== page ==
I belong to the generation who, while growing up, treated the word internet as something divinely unattainable. It was like a spaceship from another planet which crash-landed on Earth – exclusive and quarantined. I remember, while doing my Masters, someone pointed a guy to me in college and whispered in my ears that he had an internet connection at home. I looked at that guy with awe and from then onwards behaved with him as if he was Tom Cruise. I came very close to kissing the ground on which he walked.
At that time if anyone would have suggested that one day internet will be available on mobiles, he would have ended up like Galileo.
Sometimes, the leap which technology has taken in the last twenty years boggles me. From a time when mobiles and internet connection were unheard of, we have reached a point where a street vendor has a better mobile than me, where my maid talks to her boyfriend all the time while doing the dishes. My mind still does not comprehend the fact that I can browse internet on my mobile. Was it another life when I visited an internet cafe to browse for twenty rupees an hour on a rickety 56 kbps connection? Was it another life when I had tears of joy in my eyes when I heard the mechanical sound of a dial-up connection in my house for the first time? It is amazing that I once had the capability to derive joy from such minuscule things.
I also belong to the generation who has lost a lot of friends to distance. Leave aside internet, telephone connection was a distant dream for my family when I was in school. The only way I could keep in touch with my school friends was by calling them from a local PCO (which I did religiously) but then soon gave in to my college studies. When we finally got a telephone, it was a necessity not a luxury.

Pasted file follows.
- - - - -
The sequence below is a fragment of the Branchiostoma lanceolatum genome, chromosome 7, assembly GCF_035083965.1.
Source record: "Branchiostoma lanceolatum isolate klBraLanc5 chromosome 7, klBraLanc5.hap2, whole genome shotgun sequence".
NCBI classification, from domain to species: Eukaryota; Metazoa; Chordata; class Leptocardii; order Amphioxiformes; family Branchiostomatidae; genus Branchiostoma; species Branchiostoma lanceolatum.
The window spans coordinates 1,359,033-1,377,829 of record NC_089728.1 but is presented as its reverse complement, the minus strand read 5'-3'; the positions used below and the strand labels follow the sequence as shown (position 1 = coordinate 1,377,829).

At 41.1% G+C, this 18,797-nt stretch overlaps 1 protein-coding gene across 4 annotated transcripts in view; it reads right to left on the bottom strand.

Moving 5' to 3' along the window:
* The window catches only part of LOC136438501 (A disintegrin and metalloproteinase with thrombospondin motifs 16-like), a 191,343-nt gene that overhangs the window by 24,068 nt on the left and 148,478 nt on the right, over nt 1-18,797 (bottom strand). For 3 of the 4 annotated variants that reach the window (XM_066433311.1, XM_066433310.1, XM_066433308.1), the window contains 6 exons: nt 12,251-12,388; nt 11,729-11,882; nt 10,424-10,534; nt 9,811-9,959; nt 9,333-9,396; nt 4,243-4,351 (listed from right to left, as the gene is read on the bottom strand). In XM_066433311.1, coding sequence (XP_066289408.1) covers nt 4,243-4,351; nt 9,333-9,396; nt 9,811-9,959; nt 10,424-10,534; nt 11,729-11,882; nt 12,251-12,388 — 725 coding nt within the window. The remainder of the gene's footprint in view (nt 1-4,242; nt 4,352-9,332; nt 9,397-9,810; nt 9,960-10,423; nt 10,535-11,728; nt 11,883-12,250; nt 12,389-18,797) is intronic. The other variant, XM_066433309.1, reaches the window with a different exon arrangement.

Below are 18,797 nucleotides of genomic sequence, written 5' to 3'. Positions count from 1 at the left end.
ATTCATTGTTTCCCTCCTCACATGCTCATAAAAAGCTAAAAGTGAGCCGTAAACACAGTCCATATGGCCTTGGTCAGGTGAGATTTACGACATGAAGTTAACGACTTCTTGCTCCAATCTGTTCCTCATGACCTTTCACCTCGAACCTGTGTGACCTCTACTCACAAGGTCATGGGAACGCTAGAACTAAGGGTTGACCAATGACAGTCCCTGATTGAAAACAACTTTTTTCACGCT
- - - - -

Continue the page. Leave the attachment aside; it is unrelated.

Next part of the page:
It is being argued that internet has killed real-time conversations. I do not think internet has anything to do with it. Our life is not similar to that of the previous generation. My friend circle is spread over continents. We do not meet in years. In India too, we are spread over various cities. I haven’t seen so many of my friends in flesh since ages. So, it’s not internet that is responsible for the changing equations, it’s our work culture, it’s our lifestyle that has changed. Sitting with friends over a cup of tea in the evening has turned into a privilege only a few could enjoy, just like an internet connection two decades back. The irony is palpable.
That is why I think internet is a blessing. I can pick up my mobile, login into a social networking website and share a moment with my friends. I can see them going for further studies and enjoying their new friend circle, I can see them getting engaged, getting married, going for honeymoon, having babies, celebrating birthdays of their children, enjoying their holidays. I do not need a PCO to hear their voices, I can have a video chat with them. For someone who once tried desperately to keep his friends from dwindling, you cannot begin to imagine the joy all this brings.
Time is a running Cheetah and we are sitting on its back. But then all of us need our moments of sanity and who else can give them if not our family and friends?
My mobile is like a window in each of my friend’s life and internet is the latch. I can open the latch any time and be a part of their lives and make them part of mine. It’s amazing how our lives are shared virtually by zeroes and ones. Who knows, a few more decades down the line, we might be sharing pictures of our children getting married. And who knows humans might have discovered teleportation by then and our children will laugh at how we used internet to connect. But, till then, I have realised that I still have the capability to derive joy from minuscule things. I have my mobile and my internet connection and I can see my friends.
Yes, I can see them.
[This is my entry to Indiblogger’s Internet is fun contest]